When lilacs last in the dooryard bloom’d,
And the great star early droop’d in the western sky in the night,
I mourn’d, and yet shall mourn with ever-returning spring.
Walt Whitman - 1865
Written in the wake of deep mourning after the assassination of President Lincoln, the perennial blooming of spring lilacs, prompts an annual remembrance of what has been lost, the possibilities of rejuvenation, and a recognition that, despite the fragility of life, we persevere in the face of hardship.
When the loss feels overwhelming, it is hard to consider that life can get better. Certain holidays can make the loss even more painful, harder to imagine that life will inevitably require us to adapt to new circumstance and that we can restore ourselves.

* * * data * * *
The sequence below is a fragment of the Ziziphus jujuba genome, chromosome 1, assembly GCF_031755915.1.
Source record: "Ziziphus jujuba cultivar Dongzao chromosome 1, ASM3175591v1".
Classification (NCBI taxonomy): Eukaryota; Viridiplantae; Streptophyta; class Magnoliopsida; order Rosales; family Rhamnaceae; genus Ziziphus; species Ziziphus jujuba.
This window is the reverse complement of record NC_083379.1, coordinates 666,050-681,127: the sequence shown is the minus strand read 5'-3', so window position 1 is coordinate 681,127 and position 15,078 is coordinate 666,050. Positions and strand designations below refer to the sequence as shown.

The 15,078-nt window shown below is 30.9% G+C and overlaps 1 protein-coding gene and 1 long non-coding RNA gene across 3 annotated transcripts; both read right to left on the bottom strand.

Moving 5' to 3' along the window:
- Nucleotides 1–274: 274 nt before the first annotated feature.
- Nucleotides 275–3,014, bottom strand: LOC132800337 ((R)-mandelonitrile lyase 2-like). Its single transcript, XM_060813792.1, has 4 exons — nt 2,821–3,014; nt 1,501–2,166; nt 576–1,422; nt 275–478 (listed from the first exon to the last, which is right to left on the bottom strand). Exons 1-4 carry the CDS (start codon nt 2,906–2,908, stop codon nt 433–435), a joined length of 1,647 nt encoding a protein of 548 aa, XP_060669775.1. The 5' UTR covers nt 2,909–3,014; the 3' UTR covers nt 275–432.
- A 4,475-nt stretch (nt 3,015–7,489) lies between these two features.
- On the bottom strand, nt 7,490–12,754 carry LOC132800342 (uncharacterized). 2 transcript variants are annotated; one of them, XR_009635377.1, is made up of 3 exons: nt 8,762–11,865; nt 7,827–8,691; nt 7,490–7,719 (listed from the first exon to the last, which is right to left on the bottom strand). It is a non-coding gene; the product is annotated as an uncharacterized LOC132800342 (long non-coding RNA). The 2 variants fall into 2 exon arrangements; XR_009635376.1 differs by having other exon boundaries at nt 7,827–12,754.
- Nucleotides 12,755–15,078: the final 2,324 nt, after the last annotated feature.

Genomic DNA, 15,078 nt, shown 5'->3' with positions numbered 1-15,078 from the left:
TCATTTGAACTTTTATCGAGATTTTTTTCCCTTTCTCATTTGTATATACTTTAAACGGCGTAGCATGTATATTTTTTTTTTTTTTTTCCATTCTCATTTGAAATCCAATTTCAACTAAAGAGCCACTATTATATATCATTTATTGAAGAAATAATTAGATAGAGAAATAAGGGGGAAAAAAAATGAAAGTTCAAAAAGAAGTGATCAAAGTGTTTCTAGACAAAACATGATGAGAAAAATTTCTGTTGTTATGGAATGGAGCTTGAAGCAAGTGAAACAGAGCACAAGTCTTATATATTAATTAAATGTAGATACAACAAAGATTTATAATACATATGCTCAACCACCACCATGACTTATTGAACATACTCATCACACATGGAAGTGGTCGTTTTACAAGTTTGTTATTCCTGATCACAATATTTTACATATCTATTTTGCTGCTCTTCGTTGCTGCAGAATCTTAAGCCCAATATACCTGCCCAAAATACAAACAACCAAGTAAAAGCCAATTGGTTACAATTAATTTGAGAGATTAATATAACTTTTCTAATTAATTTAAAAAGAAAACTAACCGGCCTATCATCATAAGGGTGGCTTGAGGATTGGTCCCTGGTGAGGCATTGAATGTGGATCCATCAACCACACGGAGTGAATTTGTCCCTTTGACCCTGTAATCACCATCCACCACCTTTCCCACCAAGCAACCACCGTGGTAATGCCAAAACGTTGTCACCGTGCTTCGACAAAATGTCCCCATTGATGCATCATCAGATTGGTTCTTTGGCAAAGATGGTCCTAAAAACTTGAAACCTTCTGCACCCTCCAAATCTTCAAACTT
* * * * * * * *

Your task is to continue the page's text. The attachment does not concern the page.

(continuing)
As the lilacs bloom, Mother's Day can be a time to reflect on the complexities involved to live a fulfilled life.